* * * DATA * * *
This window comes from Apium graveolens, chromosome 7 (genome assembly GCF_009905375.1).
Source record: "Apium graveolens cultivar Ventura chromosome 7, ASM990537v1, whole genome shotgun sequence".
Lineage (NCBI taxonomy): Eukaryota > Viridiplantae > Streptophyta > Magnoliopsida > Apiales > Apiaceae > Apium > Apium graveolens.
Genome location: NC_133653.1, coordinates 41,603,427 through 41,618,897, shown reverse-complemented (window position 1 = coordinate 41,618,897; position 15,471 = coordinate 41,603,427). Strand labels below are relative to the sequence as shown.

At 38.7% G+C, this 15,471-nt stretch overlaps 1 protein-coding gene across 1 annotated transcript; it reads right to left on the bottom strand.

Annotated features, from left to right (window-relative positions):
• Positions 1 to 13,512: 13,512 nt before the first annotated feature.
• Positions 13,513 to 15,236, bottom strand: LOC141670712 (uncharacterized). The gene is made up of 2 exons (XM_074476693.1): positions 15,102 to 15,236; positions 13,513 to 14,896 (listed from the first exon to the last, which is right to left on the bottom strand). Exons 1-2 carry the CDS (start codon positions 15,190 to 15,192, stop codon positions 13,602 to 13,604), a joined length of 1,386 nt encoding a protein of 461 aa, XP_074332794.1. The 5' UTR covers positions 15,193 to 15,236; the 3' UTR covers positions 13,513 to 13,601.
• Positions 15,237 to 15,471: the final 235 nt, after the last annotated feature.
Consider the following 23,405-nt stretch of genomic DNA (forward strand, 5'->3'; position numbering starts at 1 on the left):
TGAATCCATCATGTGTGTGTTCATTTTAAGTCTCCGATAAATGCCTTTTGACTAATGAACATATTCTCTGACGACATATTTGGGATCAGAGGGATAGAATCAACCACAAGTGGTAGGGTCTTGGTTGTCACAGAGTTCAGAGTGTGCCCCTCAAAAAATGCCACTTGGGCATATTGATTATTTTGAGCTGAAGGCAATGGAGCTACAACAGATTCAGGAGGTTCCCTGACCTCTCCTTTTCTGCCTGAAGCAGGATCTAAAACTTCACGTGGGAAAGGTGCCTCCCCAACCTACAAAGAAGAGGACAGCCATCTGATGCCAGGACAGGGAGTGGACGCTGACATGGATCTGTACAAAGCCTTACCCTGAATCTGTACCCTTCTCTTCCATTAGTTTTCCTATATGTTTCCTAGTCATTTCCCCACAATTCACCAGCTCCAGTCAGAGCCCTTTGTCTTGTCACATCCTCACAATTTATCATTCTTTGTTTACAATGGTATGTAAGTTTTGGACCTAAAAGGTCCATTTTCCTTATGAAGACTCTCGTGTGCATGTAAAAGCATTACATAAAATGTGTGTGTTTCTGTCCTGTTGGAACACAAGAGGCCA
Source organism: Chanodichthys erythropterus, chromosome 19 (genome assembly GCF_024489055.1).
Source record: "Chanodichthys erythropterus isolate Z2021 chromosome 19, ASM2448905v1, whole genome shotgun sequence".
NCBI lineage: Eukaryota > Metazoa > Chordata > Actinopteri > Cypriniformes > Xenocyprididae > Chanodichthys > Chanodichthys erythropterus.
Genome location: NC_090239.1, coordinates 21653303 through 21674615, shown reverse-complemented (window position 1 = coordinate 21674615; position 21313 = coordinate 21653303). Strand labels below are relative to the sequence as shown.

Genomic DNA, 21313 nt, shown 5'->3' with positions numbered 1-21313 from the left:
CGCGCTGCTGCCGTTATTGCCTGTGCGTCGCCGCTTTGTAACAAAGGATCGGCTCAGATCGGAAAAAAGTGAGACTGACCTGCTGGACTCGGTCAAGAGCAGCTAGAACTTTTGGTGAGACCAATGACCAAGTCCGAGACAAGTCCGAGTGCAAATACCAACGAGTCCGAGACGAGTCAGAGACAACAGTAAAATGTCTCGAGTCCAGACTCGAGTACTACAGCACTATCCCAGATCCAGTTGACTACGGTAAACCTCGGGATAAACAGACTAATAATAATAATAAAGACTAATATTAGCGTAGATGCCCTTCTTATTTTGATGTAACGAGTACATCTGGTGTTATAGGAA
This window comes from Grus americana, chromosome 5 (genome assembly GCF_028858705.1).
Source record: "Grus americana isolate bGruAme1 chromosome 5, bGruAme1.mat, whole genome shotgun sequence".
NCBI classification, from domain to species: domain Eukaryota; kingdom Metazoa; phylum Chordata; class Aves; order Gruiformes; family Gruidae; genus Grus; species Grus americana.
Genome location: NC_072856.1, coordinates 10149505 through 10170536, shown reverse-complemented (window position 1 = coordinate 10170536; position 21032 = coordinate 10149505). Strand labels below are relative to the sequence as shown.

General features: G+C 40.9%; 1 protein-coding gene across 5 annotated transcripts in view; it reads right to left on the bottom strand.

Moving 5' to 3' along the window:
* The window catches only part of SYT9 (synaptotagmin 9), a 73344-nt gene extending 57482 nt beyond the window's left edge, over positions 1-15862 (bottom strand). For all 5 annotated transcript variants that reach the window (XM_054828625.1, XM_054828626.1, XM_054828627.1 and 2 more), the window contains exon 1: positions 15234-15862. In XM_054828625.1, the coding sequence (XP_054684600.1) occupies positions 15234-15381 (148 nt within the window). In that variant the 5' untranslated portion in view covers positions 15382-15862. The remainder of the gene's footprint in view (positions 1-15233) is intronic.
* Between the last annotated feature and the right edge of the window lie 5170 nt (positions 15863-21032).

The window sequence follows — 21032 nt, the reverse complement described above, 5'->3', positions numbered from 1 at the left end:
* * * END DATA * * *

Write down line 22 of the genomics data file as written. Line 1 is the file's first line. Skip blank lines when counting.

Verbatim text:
General features: G+C 40.9%; 1 protein-coding gene across 5 annotated transcripts in view; it reads right to left on the bottom strand.